Why the frog?

                        Frogs are what scientists call bioindicators—meaning that a healthy population of frogs indicates a healthy environment (the reverse is also true). The Rainforest Alliance chose the red-eyed tree frog as its mascot more than thirty years ago, as this bright-eyed amphibian is commonly found in the neotropics, where our founders first started working to protect tropical rainforests. Since then, our frog seal has become an international symbol of sustainability.


                        • Agricultural products: The Rainforest Alliance seal means that the product or specified ingredient was grown on farms certified to the Rainforest Alliance Sustainable Agriculture Standard and/or the UTZ Code of Conduct. For herbs and spices, we recognize the Union for Ethical Biotrade (UEBT) standard, combined with additional requirements from the Rainforest Alliance Sustainable Agriculture Standard.
                        • Forestry products: On forestry products, such as paper and cardboard packaging, our seal means that the product or package is sourced from forests certified to the standard of the Forest Stewardship Council®, of which the Rainforest Alliance is a founding member. And, that the business applying the seal is a member of our Forest Allies Initiative.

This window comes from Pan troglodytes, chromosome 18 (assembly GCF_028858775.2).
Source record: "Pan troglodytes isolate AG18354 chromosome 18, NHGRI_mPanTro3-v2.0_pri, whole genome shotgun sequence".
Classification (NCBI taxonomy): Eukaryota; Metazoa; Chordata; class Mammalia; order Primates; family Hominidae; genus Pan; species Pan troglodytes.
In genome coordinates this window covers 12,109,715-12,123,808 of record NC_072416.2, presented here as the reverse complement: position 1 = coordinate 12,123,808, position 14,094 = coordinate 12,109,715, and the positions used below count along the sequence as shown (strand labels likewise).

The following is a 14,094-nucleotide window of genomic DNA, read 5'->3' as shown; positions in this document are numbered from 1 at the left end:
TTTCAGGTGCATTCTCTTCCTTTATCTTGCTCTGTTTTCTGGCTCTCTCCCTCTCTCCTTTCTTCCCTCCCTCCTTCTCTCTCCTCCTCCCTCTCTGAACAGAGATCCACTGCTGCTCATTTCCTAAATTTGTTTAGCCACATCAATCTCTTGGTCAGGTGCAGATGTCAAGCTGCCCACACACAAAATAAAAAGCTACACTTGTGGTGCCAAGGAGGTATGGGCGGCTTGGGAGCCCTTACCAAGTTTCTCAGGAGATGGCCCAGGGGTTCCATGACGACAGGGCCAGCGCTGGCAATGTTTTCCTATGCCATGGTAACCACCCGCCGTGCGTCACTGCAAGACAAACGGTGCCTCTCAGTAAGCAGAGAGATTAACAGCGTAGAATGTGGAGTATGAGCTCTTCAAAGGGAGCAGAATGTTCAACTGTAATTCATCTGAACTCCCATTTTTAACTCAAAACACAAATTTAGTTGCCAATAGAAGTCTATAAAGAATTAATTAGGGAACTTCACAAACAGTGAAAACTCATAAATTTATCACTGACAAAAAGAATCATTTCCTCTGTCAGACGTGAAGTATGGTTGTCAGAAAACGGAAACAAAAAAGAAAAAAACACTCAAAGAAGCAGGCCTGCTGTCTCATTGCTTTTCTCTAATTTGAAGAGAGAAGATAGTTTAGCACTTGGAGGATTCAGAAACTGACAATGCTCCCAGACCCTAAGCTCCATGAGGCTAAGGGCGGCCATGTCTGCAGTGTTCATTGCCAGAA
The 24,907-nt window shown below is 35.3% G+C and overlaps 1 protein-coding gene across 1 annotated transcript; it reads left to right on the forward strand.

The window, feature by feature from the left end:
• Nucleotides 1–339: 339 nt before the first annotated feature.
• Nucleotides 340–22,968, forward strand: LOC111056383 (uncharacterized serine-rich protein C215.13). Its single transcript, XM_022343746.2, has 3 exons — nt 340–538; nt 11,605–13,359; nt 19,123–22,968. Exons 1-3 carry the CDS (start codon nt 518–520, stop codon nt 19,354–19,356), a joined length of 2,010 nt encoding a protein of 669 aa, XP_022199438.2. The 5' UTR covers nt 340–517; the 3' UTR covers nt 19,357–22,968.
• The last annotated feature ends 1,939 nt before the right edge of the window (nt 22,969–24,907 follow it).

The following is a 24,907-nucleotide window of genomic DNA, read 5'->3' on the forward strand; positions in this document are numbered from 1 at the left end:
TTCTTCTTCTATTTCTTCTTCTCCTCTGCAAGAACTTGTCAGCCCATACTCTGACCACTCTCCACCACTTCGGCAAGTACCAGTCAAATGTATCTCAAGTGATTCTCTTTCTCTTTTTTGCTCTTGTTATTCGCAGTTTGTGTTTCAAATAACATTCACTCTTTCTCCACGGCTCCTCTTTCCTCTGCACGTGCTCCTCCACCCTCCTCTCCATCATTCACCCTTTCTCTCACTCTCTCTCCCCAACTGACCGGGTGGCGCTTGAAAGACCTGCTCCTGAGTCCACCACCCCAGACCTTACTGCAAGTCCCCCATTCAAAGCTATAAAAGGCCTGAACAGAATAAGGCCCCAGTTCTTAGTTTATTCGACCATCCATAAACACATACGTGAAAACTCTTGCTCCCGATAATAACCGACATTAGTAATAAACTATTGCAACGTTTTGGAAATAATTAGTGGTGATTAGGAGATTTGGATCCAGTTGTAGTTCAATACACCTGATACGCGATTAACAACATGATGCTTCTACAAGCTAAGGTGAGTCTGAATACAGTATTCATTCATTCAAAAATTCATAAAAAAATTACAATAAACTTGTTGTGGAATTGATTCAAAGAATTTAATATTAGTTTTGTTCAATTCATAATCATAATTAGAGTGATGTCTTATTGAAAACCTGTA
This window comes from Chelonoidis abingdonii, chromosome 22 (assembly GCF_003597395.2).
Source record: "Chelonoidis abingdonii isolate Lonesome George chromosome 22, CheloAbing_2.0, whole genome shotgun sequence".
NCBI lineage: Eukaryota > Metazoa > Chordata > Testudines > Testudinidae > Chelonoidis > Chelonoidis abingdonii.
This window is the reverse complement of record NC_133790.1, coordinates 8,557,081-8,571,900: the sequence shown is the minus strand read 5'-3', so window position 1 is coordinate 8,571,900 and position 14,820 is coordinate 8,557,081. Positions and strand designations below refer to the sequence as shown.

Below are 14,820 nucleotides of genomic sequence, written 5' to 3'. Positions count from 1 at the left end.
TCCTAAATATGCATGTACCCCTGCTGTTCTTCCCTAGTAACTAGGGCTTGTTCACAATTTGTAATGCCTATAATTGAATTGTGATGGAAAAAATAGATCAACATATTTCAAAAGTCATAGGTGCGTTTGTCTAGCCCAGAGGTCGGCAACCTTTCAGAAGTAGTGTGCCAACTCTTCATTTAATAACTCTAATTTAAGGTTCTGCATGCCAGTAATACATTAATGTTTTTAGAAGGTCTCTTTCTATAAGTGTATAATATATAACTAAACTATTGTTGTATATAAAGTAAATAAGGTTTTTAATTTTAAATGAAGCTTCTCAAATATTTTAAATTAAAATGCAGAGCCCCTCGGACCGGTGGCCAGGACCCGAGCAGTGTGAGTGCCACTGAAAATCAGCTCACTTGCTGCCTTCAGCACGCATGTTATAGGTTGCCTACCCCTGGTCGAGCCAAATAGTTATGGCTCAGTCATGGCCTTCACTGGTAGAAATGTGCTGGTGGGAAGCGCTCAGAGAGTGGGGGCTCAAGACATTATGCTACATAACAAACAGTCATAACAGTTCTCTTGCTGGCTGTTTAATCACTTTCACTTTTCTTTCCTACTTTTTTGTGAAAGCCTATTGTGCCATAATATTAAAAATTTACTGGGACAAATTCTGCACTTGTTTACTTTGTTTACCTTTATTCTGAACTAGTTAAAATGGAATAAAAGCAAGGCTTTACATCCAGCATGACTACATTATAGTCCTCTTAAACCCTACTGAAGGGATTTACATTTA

• Tourism businesses: Tourism businesses like hotels and tour operators may use our little green frog when they achieve certification according to Preferred by Nature's (formerly NEPCon) Sustainable Tourism Standard, recognized by the Global Sustainable Tourism Council. Visit our Green Your Vacation page to find Rainforest Alliance Certified tourism businesses.


                        Learn more about the percentage of certified ingredients required in various seal-bearing products, and about "mass balance"—and most importantly, about how this system helps companies, farmers, and consumers advance on their journeys to sustainability.